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Blog Birding #140


Greg Laden, writing at 10,000 Birds, lays out the very real, and very distressing, impact of sea level rise on marsh birds:

We should be expecting sea level rise. As the sea level rises, existing salt marshes and other coastal wetlands will become flooded; as salt marshes are inundated, they will become lower tidal zones, and new areas will be recruited to salt marsh.

People like to deny the reality of climate change, but it is real, and sea level rise is part of that. We see indirect but very compelling
evidence of this when insurance companies, government agencies, and other big players act as though they considered climate change to be real. That is not a direct scientific argument for the reality of climate change, but it is nonetheless important and convincing.

What is it about birds that work their way into the core of our being? Julia Zarankin of Birds and Words explores this on her first Saturday without birds in a long time:

How is it that certain things become a part of us — a physical part, a need, I think — and how is it that this happens unconsciously? I could not pinpoint the exact moment when I recognized that watching birds had become a need rather than a whim or a fancy or a curiosity, but I can tell you for certain that today, the first Saturday of the year when I’m not out birding, I feel a physical lack, an ache almost, an uneasiness, a longing for something I never even knew I could miss since I had no idea it had become a part of me.

Attendance at an ornithological society meeting is a sort of rite of passage among birders. John Shamgochian offers a unique perspective at The Eyrie:

Of all the evolutionary twists and turns written in birding archives, very few of the world’s birding masterpieces have come out as fine as Wayne Petersen, the day’s announcer (a role he has played many times before). Standing on the slightly elevated stage, Mr. Petersen acquainted with the day’s main courses and in quick succession introduced us to the presidents of Mass Audubon (Henry Tepper) and the Brookline Bird Club (Eddy Giles), both of whom greeted the expectant audience warmly.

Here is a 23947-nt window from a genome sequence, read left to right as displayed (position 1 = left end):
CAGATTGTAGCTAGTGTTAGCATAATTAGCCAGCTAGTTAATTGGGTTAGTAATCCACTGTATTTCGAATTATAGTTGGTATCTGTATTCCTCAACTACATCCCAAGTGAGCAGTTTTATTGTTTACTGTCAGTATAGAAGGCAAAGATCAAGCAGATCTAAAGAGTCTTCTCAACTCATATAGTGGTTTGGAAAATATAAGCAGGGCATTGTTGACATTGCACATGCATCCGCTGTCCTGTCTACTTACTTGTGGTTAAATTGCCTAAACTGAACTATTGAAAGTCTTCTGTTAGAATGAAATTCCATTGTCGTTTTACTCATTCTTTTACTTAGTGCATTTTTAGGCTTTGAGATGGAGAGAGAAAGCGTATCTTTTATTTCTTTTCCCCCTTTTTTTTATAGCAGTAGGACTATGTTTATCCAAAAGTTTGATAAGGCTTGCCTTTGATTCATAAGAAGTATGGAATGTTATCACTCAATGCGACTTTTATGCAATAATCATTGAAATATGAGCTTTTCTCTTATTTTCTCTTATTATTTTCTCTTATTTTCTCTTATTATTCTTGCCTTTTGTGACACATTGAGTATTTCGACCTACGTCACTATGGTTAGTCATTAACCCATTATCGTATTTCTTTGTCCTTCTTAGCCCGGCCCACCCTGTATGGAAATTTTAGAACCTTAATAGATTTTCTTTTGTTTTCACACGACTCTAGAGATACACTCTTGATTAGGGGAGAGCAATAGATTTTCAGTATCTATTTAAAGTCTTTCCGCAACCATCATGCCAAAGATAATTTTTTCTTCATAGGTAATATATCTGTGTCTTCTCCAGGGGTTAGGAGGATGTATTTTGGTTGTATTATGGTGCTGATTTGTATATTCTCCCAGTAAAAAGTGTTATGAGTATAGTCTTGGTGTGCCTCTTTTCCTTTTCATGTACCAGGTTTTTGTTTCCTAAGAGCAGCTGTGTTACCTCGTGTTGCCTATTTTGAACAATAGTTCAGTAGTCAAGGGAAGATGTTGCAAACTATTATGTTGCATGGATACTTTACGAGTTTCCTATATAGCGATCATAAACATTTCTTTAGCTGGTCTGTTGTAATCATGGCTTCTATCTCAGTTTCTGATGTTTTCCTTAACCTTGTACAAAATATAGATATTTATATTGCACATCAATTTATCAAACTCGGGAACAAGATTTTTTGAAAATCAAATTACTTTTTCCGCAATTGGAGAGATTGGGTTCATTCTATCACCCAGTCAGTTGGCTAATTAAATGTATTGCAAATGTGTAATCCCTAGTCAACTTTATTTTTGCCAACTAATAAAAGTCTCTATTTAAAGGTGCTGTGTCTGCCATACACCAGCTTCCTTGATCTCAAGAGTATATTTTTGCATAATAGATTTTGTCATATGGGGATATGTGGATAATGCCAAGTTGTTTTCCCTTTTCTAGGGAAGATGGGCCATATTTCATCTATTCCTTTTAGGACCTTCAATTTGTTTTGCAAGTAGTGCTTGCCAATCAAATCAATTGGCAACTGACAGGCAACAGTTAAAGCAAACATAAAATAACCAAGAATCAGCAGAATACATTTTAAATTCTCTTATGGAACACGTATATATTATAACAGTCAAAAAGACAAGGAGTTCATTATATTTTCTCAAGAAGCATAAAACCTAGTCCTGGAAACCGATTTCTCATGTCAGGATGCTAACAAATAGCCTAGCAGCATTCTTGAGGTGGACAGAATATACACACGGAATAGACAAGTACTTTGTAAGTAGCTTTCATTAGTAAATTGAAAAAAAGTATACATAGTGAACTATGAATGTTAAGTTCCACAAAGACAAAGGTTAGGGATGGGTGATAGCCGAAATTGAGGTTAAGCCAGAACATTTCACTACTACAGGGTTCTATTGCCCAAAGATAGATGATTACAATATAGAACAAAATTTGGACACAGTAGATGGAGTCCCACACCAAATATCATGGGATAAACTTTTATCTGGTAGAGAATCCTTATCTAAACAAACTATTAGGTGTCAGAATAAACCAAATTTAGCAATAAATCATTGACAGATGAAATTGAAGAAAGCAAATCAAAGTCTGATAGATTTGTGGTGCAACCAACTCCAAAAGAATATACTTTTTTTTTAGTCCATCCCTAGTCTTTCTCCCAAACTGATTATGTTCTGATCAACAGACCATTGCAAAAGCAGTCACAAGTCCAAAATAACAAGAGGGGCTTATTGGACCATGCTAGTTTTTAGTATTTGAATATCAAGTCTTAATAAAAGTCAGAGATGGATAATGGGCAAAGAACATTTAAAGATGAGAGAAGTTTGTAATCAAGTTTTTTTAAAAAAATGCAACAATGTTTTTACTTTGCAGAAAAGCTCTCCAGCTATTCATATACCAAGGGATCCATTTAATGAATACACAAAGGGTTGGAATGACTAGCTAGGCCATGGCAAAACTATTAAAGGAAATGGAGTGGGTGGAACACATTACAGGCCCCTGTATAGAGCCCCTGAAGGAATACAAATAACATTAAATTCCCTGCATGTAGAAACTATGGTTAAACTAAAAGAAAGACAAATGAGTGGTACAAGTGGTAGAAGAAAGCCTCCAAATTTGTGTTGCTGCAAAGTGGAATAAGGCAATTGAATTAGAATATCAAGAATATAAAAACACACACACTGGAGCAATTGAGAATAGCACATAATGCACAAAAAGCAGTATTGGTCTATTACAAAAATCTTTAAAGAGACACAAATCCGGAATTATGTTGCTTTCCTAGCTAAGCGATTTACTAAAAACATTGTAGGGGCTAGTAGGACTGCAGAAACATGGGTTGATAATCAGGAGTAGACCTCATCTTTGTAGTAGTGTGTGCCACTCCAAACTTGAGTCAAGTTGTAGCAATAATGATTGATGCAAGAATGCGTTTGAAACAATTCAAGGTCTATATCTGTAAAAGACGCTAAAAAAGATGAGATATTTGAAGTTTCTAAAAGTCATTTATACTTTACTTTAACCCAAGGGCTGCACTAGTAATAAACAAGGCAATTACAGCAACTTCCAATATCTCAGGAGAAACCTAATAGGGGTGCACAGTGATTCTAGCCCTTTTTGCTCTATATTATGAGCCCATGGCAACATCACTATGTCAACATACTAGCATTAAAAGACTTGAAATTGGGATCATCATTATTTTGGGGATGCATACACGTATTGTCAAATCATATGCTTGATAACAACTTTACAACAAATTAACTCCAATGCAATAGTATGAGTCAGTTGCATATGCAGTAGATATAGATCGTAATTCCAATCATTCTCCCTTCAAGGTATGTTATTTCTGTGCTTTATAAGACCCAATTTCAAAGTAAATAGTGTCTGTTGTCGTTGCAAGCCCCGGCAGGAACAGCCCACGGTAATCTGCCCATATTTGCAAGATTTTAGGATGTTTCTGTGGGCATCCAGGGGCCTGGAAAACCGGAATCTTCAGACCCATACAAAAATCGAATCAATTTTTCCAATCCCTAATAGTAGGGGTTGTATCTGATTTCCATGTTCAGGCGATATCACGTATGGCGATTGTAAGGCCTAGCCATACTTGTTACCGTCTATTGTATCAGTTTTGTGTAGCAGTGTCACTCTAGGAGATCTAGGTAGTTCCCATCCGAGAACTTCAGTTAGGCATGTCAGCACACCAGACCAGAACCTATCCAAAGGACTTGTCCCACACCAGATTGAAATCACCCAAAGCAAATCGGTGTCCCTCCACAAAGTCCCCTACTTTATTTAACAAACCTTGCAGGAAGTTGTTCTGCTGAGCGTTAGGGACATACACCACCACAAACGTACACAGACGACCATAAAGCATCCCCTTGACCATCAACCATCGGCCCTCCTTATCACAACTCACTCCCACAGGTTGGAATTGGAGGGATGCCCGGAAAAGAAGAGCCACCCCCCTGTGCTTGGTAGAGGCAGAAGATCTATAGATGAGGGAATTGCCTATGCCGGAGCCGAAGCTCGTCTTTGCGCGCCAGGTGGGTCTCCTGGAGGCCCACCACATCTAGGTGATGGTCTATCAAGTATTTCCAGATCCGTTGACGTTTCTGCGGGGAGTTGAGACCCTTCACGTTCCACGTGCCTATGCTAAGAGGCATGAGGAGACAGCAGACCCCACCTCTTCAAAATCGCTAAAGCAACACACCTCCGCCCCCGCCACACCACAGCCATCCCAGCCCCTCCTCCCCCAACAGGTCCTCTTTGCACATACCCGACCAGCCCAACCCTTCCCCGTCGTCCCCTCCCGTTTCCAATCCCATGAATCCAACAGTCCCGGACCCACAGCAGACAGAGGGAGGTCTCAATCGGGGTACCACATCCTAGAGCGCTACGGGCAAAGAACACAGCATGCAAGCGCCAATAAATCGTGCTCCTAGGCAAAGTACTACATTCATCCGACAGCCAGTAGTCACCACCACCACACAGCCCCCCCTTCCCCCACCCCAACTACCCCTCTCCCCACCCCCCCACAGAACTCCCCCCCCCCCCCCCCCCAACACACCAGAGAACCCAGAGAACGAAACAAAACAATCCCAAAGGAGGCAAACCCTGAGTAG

You might expect the birds to be especially prevalent during a periodical cicada outbreak, but Madeline Bodin, writing at The Crux, says not so fast:

Could it be that the din of the cicadas’ mating buzz drowning out the birdsong, so that the bird watchers only thought there were fewer birds? Cicadas aren’t toxic for birds to eat, but could it be something else about the cicadas was driving the birds away? Or is there another explanation? Koenig and Liebhold teamed up to find out.

They began by looking in the data from the Breeding Bird Survey, a yearly census of bird populations collected by the U.S.  Geological Survey since 1966.

On Machias Seal Island in Maine, Chris Petrek of the blog Tails of Birding, shares some lovely photos of courting alcids in their breeding finery:

It is very tempting to anthropomorphize the behaviors I photographed on Machias Seal Island, and to describe those behaviors with the smirking and chuckling terms often used. But alas, I don’t want blogger (or a prudish reader) to flag me for inappropriate content, so I will keep this on as even a keel as possible.

The most common courtship behavior I observed was “billing.” Billing among mated pairs of the birds I observed involves  touching, or as it appeared to me, caressing, each other’s bills.


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Nate Swick

Nate Swick

Nate Swick is the editor of the American Birding Association Blog. A long-time member of the bird blogosphere, Nate has been writing about birds and birding at The Drinking Bird since 2007, but can also be found writing regularly at 10,000 Birds. In the non-digital world, he's an environmental educator and interpretive naturalist. He is also the author of Birding for the Curious. Nate lives in Greensboro, North Carolina, with his wife, Danielle, and two young children, who are not yet aware that they are being groomed to be birders.
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